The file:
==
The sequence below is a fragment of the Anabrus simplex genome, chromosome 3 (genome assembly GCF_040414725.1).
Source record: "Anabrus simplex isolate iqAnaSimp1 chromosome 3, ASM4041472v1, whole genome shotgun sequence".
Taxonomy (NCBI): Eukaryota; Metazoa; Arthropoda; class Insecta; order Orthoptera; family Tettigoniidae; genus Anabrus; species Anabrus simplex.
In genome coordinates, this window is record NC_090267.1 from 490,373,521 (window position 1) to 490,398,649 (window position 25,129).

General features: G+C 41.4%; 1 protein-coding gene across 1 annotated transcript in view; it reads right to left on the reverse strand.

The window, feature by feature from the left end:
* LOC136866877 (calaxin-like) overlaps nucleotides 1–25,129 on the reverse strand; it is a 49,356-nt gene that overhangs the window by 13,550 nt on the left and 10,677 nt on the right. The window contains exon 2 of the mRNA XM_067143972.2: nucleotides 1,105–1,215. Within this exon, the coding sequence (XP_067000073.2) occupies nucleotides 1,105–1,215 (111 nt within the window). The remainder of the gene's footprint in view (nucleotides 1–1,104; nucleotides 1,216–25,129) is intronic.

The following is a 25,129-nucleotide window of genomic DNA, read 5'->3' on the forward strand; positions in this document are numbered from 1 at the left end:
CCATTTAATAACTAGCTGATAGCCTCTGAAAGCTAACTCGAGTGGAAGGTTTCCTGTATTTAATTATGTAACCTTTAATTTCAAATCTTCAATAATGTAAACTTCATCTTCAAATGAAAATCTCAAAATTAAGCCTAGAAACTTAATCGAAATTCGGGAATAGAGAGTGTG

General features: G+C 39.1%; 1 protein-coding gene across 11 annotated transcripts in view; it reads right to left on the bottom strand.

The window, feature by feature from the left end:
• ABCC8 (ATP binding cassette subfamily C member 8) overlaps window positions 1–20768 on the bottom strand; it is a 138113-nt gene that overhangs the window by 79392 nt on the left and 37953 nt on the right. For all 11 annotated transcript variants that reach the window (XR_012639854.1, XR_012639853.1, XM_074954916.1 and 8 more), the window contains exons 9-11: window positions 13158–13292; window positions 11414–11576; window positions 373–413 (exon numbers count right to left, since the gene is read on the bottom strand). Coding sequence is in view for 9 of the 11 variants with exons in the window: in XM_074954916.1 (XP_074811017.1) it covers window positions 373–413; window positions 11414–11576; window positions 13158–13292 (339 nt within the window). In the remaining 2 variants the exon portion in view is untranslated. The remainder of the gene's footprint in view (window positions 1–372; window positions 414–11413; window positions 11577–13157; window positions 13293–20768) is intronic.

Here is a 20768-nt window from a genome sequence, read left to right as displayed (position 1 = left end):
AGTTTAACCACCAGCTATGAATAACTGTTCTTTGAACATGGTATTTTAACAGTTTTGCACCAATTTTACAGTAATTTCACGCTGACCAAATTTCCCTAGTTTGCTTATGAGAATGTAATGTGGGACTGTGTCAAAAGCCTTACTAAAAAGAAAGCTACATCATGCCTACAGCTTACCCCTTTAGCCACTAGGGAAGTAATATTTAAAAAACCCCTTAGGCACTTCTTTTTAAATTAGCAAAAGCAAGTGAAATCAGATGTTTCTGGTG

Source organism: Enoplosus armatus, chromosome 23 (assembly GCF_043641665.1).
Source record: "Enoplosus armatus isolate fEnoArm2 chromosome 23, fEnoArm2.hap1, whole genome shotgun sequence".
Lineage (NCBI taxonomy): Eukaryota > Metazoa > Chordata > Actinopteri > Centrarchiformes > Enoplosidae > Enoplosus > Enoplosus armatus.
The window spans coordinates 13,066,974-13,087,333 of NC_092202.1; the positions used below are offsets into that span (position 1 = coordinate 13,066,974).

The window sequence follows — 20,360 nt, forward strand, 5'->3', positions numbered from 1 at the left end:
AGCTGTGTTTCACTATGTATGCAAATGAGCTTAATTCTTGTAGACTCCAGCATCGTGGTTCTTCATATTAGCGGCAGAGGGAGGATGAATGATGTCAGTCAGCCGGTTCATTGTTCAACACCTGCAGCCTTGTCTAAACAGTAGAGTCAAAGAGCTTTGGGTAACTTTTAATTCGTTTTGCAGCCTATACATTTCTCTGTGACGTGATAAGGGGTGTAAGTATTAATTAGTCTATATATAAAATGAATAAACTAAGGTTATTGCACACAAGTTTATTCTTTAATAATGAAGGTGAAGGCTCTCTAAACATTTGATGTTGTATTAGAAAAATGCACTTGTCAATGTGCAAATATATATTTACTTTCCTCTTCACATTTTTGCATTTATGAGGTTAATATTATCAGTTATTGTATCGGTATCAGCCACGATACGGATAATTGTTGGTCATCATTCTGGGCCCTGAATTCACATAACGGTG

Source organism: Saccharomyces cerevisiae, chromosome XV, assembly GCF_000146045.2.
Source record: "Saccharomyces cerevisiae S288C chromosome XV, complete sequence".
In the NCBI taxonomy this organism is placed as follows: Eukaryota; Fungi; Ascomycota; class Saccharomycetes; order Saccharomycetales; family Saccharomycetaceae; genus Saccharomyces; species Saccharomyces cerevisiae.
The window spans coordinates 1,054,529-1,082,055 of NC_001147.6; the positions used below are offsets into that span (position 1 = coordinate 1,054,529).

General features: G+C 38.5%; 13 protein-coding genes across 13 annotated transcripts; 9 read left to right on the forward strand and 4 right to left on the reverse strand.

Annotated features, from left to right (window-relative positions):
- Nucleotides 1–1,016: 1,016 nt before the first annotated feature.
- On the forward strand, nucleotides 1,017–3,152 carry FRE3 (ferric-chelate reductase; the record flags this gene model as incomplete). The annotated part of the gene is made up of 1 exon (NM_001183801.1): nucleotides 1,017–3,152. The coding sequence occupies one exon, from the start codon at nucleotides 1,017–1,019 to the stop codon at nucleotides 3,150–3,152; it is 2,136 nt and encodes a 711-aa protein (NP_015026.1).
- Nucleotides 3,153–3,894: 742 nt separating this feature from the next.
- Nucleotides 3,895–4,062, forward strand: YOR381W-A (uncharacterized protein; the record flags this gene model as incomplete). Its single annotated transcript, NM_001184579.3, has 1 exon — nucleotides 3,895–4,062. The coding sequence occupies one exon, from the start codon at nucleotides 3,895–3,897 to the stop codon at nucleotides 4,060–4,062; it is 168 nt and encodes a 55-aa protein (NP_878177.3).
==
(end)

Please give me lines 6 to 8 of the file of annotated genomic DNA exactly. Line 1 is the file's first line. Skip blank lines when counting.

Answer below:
The window, feature by feature from the left end:
* LOC136866877 (calaxin-like) overlaps nucleotides 1–25,129 on the reverse strand; it is a 49,356-nt gene that overhangs the window by 13,550 nt on the left and 10,677 nt on the right. The window contains exon 2 of the mRNA XM_067143972.2: nucleotides 1,105–1,215. Within this exon, the coding sequence (XP_067000073.2) occupies nucleotides 1,105–1,215 (111 nt within the window). The remainder of the gene's footprint in view (nucleotides 1–1,104; nucleotides 1,216–25,129) is intronic.

The following is a 25,129-nucleotide window of genomic DNA, read 5'->3' on the forward strand; positions in this document are numbered from 1 at the left end: